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Akita cherry bark work
About Akita cherry bark work

Akita cherry bark work or "kaba zaiku" are wood crafts made with the bark of mountain cherry trees, usually by attaching the bark to wood or shaping it using a mold. There are two types of bark used: "shimofurikawa" is bark that is used as is and has a rough surface, while "mujikawa" is bark that is polished to a sheen.

Akita cherry bark work originated in the late 18th century, when the techniques were passed down from the northern part of present-day Akita Prefecture to the people of Kakunodate, where the craft became widespread as a side job for low ranking samurai. During the Meiji period (1868-1912), the craft developed into a stable industry, which led to a wide variety of products being produced.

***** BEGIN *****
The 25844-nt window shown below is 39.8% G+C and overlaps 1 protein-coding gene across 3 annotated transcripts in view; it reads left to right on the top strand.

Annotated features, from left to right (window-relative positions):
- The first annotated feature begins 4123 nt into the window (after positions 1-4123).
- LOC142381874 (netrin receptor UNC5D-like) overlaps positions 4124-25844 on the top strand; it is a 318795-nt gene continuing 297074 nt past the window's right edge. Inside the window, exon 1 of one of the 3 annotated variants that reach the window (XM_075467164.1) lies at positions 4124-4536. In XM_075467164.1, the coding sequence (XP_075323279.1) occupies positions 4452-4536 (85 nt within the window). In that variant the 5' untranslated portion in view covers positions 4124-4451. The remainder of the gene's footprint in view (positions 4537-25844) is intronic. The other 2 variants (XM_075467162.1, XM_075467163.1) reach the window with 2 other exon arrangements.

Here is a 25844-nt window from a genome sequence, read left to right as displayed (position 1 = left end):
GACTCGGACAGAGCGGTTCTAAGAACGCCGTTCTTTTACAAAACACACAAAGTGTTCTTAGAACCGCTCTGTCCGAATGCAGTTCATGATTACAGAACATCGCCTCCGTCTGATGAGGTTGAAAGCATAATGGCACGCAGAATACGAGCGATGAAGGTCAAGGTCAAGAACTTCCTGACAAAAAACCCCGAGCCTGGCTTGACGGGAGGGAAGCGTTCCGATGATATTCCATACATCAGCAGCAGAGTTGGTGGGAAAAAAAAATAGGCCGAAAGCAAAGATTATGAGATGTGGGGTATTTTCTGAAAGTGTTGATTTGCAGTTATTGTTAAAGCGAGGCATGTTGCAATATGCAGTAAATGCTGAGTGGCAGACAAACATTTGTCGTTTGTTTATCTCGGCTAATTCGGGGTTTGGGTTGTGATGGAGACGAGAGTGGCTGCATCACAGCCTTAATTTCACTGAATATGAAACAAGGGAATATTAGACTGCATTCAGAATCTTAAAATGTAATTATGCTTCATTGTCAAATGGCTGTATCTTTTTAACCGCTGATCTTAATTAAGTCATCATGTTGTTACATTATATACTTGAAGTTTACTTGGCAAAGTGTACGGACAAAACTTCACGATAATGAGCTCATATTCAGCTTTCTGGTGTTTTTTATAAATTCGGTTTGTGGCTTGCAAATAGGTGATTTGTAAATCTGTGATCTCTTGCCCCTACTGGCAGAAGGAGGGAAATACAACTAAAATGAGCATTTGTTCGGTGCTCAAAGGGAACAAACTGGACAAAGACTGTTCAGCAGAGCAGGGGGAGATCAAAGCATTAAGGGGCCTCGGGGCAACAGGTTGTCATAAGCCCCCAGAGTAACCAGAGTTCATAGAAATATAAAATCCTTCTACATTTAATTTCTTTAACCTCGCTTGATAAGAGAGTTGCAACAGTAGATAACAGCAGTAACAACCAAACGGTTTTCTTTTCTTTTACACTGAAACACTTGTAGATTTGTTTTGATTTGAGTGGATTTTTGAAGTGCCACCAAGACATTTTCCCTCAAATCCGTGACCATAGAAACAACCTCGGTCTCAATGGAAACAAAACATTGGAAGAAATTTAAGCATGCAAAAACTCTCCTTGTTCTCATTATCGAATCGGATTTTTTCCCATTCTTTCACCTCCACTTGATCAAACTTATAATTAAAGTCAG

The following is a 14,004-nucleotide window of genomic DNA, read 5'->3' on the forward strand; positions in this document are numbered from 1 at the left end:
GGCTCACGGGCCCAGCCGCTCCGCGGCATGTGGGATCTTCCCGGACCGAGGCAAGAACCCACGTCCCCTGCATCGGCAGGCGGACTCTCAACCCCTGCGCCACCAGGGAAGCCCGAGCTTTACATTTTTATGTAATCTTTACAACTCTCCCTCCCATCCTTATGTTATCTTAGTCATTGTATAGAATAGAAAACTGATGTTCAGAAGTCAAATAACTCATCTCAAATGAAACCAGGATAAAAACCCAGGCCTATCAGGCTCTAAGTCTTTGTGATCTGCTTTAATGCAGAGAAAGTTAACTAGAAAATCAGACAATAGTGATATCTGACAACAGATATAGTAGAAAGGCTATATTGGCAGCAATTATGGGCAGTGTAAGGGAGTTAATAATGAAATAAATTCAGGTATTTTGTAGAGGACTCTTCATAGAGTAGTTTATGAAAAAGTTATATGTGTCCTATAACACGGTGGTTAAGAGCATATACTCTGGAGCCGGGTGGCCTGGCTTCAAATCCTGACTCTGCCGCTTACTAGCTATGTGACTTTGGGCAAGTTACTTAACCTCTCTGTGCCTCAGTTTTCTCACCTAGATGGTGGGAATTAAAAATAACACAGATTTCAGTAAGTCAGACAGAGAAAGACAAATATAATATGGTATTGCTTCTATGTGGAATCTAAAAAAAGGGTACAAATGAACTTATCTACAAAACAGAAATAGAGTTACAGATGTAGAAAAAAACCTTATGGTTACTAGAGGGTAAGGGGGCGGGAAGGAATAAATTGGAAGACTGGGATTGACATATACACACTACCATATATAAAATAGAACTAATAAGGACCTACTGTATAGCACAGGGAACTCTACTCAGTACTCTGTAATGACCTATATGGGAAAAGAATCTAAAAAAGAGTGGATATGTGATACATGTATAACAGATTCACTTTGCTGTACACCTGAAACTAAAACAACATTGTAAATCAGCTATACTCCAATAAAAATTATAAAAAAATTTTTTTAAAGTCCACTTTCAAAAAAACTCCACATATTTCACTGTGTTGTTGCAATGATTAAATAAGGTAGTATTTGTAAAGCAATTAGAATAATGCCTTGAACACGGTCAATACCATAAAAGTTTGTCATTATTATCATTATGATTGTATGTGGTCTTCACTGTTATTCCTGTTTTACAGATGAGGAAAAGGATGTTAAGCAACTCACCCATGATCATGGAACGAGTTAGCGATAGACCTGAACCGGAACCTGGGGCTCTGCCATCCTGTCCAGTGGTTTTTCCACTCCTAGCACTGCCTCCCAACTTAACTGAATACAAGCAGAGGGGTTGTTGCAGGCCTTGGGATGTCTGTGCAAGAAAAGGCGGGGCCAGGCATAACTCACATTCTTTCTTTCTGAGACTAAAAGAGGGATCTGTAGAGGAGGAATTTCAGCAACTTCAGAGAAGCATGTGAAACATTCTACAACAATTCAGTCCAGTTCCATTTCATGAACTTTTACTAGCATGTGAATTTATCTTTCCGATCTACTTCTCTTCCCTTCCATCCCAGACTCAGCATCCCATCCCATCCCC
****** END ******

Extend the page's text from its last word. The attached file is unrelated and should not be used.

Akita cherry bark work is known for its ability to maintain its moisture level, making it suitable for tea caddies. Besides tea utensils, it is also used for coasters, chopstick rests, vases, and accessories. It is also noted for its durability, practicality, and refined appearance, with each item having a unique pattern.

Designated as a Traditional Craft of Japan in 1980
Creators of Akita cherry bark work